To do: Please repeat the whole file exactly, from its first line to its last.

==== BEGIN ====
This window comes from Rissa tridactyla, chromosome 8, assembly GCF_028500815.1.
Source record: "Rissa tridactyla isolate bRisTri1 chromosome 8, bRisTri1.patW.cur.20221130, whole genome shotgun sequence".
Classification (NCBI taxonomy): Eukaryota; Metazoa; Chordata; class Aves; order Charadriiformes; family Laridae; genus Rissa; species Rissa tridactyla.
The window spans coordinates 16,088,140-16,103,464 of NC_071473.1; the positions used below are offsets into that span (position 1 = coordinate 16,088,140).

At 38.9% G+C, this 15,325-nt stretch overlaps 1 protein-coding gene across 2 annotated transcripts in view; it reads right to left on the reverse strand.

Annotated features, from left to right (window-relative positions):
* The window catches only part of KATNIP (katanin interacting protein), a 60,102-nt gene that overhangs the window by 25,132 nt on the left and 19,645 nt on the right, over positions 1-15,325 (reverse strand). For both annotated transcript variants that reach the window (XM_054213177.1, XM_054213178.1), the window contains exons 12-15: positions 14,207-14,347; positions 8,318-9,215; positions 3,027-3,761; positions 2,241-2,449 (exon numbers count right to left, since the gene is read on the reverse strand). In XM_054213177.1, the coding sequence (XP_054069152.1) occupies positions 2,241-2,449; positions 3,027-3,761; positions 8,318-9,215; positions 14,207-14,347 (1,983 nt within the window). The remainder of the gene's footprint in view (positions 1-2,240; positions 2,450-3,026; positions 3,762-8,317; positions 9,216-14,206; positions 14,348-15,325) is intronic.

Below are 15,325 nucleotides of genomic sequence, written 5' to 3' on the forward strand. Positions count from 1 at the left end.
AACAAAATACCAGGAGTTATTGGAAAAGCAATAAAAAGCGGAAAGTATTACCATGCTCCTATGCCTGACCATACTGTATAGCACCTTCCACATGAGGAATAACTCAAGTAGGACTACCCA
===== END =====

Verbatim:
This window comes from Rissa tridactyla, chromosome 8, assembly GCF_028500815.1.
Source record: "Rissa tridactyla isolate bRisTri1 chromosome 8, bRisTri1.patW.cur.20221130, whole genome shotgun sequence".
Classification (NCBI taxonomy): Eukaryota; Metazoa; Chordata; class Aves; order Charadriiformes; family Laridae; genus Rissa; species Rissa tridactyla.
The window spans coordinates 16,088,140-16,103,464 of NC_071473.1; the positions used below are offsets into that span (position 1 = coordinate 16,088,140).

At 38.9% G+C, this 15,325-nt stretch overlaps 1 protein-coding gene across 2 annotated transcripts in view; it reads right to left on the reverse strand.

Annotated features, from left to right (window-relative positions):
* The window catches only part of KATNIP (katanin interacting protein), a 60,102-nt gene that overhangs the window by 25,132 nt on the left and 19,645 nt on the right, over positions 1-15,325 (reverse strand). For both annotated transcript variants that reach the window (XM_054213177.1, XM_054213178.1), the window contains exons 12-15: positions 14,207-14,347; positions 8,318-9,215; positions 3,027-3,761; positions 2,241-2,449 (exon numbers count right to left, since the gene is read on the reverse strand). In XM_054213177.1, the coding sequence (XP_054069152.1) occupies positions 2,241-2,449; positions 3,027-3,761; positions 8,318-9,215; positions 14,207-14,347 (1,983 nt within the window). The remainder of the gene's footprint in view (positions 1-2,240; positions 2,450-3,026; positions 3,762-8,317; positions 9,216-14,206; positions 14,348-15,325) is intronic.

Below are 15,325 nucleotides of genomic sequence, written 5' to 3' on the forward strand. Positions count from 1 at the left end.
AACAAAATACCAGGAGTTATTGGAAAAGCAATAAAAAGCGGAAAGTATTACCATGCTCCTATGCCTGACCATACTGTATAGCACCTTCCACATGAGGAATAACTCAAGTAGGACTACCCA